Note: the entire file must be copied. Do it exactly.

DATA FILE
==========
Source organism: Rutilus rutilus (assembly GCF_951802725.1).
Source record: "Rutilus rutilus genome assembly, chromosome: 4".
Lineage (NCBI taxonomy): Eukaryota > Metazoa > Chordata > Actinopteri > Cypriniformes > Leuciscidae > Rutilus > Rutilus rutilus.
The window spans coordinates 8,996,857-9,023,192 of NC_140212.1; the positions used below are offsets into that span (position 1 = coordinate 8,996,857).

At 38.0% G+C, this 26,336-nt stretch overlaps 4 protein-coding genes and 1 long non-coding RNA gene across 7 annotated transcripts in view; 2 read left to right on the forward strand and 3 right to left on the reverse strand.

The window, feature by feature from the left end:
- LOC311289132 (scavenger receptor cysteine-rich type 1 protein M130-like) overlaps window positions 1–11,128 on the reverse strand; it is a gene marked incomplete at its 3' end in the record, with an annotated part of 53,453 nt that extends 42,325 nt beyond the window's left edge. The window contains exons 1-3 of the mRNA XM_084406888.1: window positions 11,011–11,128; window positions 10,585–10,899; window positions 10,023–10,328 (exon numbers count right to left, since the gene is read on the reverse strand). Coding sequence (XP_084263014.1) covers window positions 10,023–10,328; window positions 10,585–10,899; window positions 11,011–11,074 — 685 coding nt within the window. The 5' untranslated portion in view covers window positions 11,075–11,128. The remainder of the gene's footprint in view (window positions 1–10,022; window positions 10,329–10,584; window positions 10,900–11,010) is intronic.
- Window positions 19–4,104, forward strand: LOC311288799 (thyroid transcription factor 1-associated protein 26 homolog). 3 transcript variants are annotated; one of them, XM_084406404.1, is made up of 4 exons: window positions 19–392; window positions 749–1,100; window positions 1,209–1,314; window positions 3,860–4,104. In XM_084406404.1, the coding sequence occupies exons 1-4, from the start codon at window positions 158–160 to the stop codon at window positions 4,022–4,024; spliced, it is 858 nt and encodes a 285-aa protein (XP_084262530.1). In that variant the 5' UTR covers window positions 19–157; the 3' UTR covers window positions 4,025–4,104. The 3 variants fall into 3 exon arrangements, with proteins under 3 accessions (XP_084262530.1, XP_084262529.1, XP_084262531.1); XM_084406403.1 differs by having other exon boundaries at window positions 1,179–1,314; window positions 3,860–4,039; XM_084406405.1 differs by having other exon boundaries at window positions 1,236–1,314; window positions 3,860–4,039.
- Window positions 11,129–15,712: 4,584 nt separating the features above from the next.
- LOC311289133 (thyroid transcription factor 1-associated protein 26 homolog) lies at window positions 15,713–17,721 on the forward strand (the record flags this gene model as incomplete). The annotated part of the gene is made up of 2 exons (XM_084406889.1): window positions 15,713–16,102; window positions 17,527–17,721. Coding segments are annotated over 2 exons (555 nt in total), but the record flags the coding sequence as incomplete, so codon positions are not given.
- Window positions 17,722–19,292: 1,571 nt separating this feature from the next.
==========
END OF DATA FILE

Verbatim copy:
Source organism: Rutilus rutilus (assembly GCF_951802725.1).
Source record: "Rutilus rutilus genome assembly, chromosome: 4".
Lineage (NCBI taxonomy): Eukaryota > Metazoa > Chordata > Actinopteri > Cypriniformes > Leuciscidae > Rutilus > Rutilus rutilus.
The window spans coordinates 8,996,857-9,023,192 of NC_140212.1; the positions used below are offsets into that span (position 1 = coordinate 8,996,857).

At 38.0% G+C, this 26,336-nt stretch overlaps 4 protein-coding genes and 1 long non-coding RNA gene across 7 annotated transcripts in view; 2 read left to right on the forward strand and 3 right to left on the reverse strand.

The window, feature by feature from the left end:
- LOC311289132 (scavenger receptor cysteine-rich type 1 protein M130-like) overlaps window positions 1–11,128 on the reverse strand; it is a gene marked incomplete at its 3' end in the record, with an annotated part of 53,453 nt that extends 42,325 nt beyond the window's left edge. The window contains exons 1-3 of the mRNA XM_084406888.1: window positions 11,011–11,128; window positions 10,585–10,899; window positions 10,023–10,328 (exon numbers count right to left, since the gene is read on the reverse strand). Coding sequence (XP_084263014.1) covers window positions 10,023–10,328; window positions 10,585–10,899; window positions 11,011–11,074 — 685 coding nt within the window. The 5' untranslated portion in view covers window positions 11,075–11,128. The remainder of the gene's footprint in view (window positions 1–10,022; window positions 10,329–10,584; window positions 10,900–11,010) is intronic.
- Window positions 19–4,104, forward strand: LOC311288799 (thyroid transcription factor 1-associated protein 26 homolog). 3 transcript variants are annotated; one of them, XM_084406404.1, is made up of 4 exons: window positions 19–392; window positions 749–1,100; window positions 1,209–1,314; window positions 3,860–4,104. In XM_084406404.1, the coding sequence occupies exons 1-4, from the start codon at window positions 158–160 to the stop codon at window positions 4,022–4,024; spliced, it is 858 nt and encodes a 285-aa protein (XP_084262530.1). In that variant the 5' UTR covers window positions 19–157; the 3' UTR covers window positions 4,025–4,104. The 3 variants fall into 3 exon arrangements, with proteins under 3 accessions (XP_084262530.1, XP_084262529.1, XP_084262531.1); XM_084406403.1 differs by having other exon boundaries at window positions 1,179–1,314; window positions 3,860–4,039; XM_084406405.1 differs by having other exon boundaries at window positions 1,236–1,314; window positions 3,860–4,039.
- Window positions 11,129–15,712: 4,584 nt separating the features above from the next.
- LOC311289133 (thyroid transcription factor 1-associated protein 26 homolog) lies at window positions 15,713–17,721 on the forward strand (the record flags this gene model as incomplete). The annotated part of the gene is made up of 2 exons (XM_084406889.1): window positions 15,713–16,102; window positions 17,527–17,721. Coding segments are annotated over 2 exons (555 nt in total), but the record flags the coding sequence as incomplete, so codon positions are not given.
- Window positions 17,722–19,292: 1,571 nt separating this feature from the next.